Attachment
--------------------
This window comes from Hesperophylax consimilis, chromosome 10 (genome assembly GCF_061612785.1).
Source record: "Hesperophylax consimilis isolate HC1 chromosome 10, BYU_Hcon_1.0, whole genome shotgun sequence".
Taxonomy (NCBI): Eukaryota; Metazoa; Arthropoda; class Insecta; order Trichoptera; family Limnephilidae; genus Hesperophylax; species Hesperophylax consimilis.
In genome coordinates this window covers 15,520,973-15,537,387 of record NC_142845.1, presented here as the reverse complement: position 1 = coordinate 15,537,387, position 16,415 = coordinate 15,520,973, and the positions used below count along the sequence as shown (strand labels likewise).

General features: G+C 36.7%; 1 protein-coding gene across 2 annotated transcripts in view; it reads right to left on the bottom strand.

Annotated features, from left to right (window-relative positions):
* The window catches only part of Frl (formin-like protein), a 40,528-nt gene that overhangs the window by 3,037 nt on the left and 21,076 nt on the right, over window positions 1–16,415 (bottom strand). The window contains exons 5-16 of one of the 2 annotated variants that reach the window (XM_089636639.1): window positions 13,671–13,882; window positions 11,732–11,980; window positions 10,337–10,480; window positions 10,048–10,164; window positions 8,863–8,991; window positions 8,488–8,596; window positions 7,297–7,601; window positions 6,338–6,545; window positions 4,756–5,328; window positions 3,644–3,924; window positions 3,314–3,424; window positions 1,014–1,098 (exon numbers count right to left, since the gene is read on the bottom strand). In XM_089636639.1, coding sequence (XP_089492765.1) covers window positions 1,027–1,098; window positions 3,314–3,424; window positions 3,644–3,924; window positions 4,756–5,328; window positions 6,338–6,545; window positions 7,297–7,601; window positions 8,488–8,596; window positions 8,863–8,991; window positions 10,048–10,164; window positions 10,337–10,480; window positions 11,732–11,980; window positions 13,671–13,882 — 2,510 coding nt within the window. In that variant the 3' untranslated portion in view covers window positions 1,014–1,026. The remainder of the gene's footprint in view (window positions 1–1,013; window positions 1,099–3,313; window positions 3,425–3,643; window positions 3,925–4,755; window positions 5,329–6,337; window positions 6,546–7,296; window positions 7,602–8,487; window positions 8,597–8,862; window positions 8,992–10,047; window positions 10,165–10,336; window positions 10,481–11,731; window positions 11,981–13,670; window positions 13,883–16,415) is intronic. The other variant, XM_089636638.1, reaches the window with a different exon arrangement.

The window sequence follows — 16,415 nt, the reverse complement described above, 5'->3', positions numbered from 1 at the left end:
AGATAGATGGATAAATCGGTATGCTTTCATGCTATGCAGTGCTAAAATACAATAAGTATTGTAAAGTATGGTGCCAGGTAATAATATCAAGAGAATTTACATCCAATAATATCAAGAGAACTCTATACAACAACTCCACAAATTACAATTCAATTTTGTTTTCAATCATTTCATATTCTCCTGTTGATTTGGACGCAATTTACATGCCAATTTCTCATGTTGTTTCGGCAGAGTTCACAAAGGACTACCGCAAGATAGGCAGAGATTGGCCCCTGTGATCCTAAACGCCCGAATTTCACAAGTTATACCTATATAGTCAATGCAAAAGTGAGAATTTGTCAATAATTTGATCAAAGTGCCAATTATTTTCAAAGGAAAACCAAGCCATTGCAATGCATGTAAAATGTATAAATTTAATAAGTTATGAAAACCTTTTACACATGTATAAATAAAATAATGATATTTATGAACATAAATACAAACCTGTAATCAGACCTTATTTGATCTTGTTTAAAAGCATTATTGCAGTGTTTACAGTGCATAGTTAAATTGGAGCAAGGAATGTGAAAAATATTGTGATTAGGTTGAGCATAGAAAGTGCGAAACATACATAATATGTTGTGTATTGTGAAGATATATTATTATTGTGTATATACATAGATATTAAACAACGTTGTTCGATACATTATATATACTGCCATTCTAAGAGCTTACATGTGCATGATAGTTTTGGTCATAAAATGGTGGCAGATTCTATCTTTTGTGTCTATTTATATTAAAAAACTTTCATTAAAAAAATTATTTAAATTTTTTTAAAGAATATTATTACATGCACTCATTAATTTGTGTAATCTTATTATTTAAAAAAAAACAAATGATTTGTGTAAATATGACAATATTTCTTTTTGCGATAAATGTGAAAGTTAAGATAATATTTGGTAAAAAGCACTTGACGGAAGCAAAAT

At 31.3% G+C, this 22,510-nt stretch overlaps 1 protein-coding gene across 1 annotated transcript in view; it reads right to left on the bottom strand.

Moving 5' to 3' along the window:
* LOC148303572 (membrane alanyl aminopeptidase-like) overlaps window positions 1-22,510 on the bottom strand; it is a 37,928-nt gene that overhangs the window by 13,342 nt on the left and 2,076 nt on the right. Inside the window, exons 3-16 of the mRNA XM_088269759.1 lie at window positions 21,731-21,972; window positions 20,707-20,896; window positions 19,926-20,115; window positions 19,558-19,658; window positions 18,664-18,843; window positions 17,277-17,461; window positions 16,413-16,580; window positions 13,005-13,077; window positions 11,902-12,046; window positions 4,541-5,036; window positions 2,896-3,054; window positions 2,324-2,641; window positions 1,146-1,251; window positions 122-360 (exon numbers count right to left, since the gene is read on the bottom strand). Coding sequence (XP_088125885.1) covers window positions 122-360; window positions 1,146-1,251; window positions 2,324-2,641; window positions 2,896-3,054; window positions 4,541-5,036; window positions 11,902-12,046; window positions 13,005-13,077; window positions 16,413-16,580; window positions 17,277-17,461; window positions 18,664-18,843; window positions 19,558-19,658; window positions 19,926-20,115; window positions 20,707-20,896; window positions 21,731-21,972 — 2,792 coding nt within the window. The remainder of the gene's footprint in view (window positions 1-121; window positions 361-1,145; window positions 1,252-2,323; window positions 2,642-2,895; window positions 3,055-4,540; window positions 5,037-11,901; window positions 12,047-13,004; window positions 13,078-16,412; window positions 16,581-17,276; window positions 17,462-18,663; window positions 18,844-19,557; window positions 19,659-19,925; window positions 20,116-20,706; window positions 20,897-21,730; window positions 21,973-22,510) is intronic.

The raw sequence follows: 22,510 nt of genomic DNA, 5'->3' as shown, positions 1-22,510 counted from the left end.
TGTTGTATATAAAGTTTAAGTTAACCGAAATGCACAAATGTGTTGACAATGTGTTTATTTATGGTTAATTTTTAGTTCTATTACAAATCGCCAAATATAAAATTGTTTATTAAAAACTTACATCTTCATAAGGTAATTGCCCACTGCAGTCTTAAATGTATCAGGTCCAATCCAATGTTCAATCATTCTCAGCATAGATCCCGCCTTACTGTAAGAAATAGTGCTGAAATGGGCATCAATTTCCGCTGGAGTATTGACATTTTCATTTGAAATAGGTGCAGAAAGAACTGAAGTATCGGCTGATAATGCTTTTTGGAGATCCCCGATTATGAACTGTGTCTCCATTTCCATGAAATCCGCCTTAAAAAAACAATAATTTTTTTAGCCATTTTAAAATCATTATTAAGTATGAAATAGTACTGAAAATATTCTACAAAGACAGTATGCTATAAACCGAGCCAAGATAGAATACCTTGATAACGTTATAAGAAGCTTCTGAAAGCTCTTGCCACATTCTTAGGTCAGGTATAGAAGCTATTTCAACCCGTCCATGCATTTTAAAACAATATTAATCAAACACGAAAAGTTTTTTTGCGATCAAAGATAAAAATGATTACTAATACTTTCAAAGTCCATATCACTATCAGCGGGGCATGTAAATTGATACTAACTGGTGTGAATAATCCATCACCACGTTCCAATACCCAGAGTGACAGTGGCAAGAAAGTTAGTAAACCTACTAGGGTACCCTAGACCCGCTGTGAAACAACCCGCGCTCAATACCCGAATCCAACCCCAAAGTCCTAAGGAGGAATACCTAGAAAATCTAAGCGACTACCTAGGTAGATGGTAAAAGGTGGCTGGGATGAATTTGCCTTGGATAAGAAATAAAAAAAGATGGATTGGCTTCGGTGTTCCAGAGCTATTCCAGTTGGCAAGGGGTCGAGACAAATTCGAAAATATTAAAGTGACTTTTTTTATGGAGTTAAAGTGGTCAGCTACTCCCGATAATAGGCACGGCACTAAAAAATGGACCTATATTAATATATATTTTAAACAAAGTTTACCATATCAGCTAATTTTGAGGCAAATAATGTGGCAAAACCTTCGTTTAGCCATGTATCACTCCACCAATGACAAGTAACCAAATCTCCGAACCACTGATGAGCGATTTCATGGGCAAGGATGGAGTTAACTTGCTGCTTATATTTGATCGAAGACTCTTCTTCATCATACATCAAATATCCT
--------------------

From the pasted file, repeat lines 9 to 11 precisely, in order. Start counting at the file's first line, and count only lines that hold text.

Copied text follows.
AGATAGATGGATAAATCGGTATGCTTTCATGCTATGCAGTGCTAAAATACAATAAGTATTGTAAAGTATGGTGCCAGGTAATAATATCAAGAGAATTTACATCCAATAATATCAAGAGAACTCTATACAACAACTCCACAAATTACAATTCAATTTTGTTTTCAATCATTTCATATTCTCCTGTTGATTTGGACGCAATTTACATGCCAATTTCTCATGTTGTTTCGGCAGAGTTCACAAAGGACTACCGCAAGATAGGCAGAGATTGGCCCCTGTGATCCTAAACGCCCGAATTTCACAAGTTATACCTATATAGTCAATGCAAAAGTGAGAATTTGTCAATAATTTGATCAAAGTGCCAATTATTTTCAAAGGAAAACCAAGCCATTGCAATGCATGTAAAATGTATAAATTTAATAAGTTATGAAAACCTTTTACACATGTATAAATAAAATAATGATATTTATGAACATAAATACAAACCTGTAATCAGACCTTATTTGATCTTGTTTAAAAGCATTATTGCAGTGTTTACAGTGCATAGTTAAATTGGAGCAAGGAATGTGAAAAATATTGTGATTAGGTTGAGCATAGAAAGTGCGAAACATACATAATATGTTGTGTATTGTGAAGATATATTATTATTGTGTATATACATAGATATTAAACAACGTTGTTCGATACATTATATATACTGCCATTCTAAGAGCTTACATGTGCATGATAGTTTTGGTCATAAAATGGTGGCAGATTCTATCTTTTGTGTCTATTTATATTAAAAAACTTTCATTAAAAAAATTATTTAAATTTTTTTAAAGAATATTATTACATGCACTCATTAATTTGTGTAATCTTATTATTTAAAAAAAAACAAATGATTTGTGTAAATATGACAATATTTCTTTTTGCGATAAATGTGAAAGTTAAGATAATATTTGGTAAAAAGCACTTGACGGAAGCAAAAT

At 31.3% G+C, this 22,510-nt stretch overlaps 1 protein-coding gene across 1 annotated transcript in view; it reads right to left on the bottom strand.

Moving 5' to 3' along the window: